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Wildlife Wednesday: Monarchs

It’s Wildlife Wednesday and spring is right around the corner! March 14th is National Learn about Butterflies Day which brings us to this Wildlife Wednesday species. Soon warmer weather, sunshine, and rain showers will cause resting plants to sprout from the soil once again. The first new shoots of milkweed will tell us that monarch butterflies are not far behind. This is because milkweed is the one type of plant monarch “moms” can lay their eggs on- it’s the only food that their caterpillars will eat! Milkweed is called the host plant for monarchs.

Monarchs are known for their unique winter survival strategy- they migrate south to the oyamel fir forests of Mexico- a journey of up to 2,500 miles! This week, they are headed back north to Texas and surrounding states, where they will locate new milkweed plants using special sensors in their feet. Once there, these tired butterflies will lay their eggs and end their travels. Their offspring will continue to head north and arrive in Southeast Michigan right when our milkweed sprouts from the fresh spring soil. We look forward to the arrival of these beauties in late May!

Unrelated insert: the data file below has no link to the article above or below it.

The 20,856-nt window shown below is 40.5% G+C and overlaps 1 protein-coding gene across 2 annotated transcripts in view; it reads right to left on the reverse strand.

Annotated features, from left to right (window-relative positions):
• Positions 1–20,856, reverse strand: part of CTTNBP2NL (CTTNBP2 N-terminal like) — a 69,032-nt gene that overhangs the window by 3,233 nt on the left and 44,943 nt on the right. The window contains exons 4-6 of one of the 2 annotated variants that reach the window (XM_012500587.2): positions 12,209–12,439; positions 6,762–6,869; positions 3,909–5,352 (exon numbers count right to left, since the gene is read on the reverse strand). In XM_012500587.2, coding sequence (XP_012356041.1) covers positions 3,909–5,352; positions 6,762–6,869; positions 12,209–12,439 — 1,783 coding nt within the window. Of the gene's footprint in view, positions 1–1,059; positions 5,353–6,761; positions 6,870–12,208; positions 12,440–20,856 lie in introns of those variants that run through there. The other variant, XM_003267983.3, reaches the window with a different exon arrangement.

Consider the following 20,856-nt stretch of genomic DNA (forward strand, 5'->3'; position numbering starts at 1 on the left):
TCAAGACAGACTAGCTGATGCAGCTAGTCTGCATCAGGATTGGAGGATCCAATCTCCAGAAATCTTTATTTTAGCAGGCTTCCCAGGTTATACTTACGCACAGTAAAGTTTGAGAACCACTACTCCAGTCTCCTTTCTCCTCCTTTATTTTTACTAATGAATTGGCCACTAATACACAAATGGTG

Monarchs can be found throughout the Metroparks. The adult butterflies drink nectar from many types of flowers, so look for them on wildflowers and in gardens.

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